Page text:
The diagnosis of this condition involves adequate clinical findings supported by EMG results. Other diagnoses that may present in a similar manner should also be ruled out. Our patient’s physical examination findings were supported by findings seen on EMG, which showed denervation in the right-sided biceps, deltoid, supraspinatus, and infraspinatus muscles, which are coinciding with the involvement of the upper trunk of the brachial plexus. MRI of the cervical spine can be used to rule out cervical radiculopathy or mass effects.
The management is usually conservative. Physical therapy has been shown to alleviate and preserve the range of motion but does not improve recovery time. Medications have no role in management. The phenotypic variations of this syndrome among the population contribute to the heterogeneity in recovery time. For some, it may take up to three years for complete recovery, and some patients may continue to have residual deficits .
The diagnosis of Parsonage-Turner syndrome can be challenging. The approach to diagnosis includes history, physical examination, and EMG of the affected muscle groups. Acknowledging the symptom variability allows for enhanced recognition and superior outcomes of patient care.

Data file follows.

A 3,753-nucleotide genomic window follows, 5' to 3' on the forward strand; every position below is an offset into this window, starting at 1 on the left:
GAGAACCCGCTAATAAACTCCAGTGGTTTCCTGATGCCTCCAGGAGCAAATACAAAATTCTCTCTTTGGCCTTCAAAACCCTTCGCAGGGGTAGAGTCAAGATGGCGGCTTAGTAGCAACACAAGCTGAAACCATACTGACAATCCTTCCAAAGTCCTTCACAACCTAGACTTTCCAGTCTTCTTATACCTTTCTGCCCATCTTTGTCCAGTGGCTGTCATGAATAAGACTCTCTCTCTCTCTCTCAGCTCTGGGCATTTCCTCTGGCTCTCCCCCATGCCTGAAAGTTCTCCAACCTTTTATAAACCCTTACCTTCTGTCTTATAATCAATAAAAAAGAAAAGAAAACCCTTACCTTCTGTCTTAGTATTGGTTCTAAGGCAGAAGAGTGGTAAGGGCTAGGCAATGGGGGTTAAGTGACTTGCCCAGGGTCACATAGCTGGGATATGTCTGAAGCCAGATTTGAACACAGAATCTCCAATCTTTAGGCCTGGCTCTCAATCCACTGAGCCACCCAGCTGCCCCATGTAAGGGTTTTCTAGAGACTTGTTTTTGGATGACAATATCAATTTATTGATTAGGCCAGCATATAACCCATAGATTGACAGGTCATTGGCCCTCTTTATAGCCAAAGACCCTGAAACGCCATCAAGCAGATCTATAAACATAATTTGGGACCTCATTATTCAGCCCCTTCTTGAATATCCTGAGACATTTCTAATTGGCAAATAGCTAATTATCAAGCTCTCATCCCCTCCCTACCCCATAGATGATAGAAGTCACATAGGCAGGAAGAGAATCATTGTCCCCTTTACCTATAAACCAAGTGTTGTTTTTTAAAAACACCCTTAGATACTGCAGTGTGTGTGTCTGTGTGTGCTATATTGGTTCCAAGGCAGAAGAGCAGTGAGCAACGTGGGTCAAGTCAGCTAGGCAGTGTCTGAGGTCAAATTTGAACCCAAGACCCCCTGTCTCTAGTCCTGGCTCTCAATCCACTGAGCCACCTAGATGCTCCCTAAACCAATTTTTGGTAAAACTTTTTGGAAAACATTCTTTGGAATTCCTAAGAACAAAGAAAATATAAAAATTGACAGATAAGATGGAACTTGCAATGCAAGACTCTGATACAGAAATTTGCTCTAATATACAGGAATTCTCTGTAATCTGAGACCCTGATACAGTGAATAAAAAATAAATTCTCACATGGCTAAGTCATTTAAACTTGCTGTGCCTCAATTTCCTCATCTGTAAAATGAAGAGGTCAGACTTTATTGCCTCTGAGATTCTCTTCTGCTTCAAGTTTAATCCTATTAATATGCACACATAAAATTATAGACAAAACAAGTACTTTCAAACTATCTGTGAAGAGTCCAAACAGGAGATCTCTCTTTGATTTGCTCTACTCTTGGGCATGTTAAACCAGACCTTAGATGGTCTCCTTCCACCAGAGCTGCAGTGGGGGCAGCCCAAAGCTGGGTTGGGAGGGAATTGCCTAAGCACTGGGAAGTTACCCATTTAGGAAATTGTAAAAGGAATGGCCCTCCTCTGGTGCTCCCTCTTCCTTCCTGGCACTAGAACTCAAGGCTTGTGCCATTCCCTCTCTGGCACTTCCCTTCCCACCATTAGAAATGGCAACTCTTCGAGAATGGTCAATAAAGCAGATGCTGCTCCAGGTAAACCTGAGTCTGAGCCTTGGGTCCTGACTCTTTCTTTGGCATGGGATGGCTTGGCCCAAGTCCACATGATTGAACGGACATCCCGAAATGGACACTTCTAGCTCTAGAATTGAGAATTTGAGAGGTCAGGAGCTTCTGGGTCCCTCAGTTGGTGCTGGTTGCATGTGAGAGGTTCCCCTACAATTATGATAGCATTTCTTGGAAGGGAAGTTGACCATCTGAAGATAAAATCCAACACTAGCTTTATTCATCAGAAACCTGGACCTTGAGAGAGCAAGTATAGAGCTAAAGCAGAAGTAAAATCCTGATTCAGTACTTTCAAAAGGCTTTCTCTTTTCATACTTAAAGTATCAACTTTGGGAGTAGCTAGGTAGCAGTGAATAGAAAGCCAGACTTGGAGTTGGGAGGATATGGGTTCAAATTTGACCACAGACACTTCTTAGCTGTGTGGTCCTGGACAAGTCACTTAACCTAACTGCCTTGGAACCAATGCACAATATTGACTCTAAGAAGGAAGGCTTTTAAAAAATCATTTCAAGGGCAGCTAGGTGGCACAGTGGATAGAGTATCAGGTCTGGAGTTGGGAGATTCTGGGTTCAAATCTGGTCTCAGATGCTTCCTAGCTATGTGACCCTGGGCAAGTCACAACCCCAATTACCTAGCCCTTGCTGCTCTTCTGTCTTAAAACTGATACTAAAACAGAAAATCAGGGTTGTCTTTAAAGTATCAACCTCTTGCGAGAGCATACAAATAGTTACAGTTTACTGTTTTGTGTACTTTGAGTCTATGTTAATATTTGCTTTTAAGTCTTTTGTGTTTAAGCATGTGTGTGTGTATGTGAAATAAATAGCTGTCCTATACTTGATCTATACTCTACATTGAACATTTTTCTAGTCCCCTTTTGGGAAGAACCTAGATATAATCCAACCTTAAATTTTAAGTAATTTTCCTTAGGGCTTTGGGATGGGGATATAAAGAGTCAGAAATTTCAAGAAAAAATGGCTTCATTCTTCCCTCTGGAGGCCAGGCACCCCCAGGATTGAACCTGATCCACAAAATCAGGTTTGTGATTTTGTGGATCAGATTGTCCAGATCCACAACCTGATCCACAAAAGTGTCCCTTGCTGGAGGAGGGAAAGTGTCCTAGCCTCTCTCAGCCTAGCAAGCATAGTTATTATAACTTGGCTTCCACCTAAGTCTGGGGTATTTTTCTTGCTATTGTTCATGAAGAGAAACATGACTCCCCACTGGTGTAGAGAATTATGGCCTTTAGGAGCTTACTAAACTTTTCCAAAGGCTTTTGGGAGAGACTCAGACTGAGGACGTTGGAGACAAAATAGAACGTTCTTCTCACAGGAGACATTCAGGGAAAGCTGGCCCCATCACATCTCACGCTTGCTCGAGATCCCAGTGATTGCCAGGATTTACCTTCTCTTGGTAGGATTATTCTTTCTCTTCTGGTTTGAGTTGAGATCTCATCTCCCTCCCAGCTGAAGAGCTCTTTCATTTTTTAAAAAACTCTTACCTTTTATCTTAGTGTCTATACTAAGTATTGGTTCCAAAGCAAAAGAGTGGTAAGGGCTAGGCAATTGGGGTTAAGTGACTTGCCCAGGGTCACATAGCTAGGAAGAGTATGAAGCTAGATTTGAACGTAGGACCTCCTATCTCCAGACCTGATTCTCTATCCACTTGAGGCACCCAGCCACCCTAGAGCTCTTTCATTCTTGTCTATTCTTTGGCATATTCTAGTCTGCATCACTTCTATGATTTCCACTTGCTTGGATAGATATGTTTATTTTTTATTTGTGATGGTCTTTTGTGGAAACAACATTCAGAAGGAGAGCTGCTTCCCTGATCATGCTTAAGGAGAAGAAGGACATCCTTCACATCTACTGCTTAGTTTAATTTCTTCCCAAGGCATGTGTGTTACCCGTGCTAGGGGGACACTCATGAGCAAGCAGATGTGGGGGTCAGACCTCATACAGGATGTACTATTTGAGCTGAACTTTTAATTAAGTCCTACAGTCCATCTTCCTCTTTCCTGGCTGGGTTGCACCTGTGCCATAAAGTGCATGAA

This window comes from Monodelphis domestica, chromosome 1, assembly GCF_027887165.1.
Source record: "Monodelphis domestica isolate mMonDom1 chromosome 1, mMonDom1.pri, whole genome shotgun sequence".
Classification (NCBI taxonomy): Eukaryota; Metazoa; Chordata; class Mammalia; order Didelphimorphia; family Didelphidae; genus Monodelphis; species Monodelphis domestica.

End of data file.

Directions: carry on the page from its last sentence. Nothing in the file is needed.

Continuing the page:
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Atypical Presentation of Parsonage-Turner Syndrome
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Cite this article as:
Ibrahim R, Krivitsky M, Nicola M, et al. (June 28, 2020) Atypical Presentation of Parsonage-Turner Syndrome. Cureus 12(6): e8892. doi:10.7759/cureus.8892
Received by Cureus: May 31, 2020
Peer review began: June 20, 2020
Peer review concluded: June 23, 2020
Published: June 28, 2020
© Copyright 2020
Ibrahim et al. This is an open access article distributed under the terms of the Creative Commons Attribution License CC-BY 4.0., which permits unrestricted use, distribution, and reproduction in any medium, provided the original author and source are credited.
This is an open access article distributed under the terms of the Creative Commons Attribution License, which permits unrestricted use, distribution, and reproduction in any medium, provided the original author and source are credited.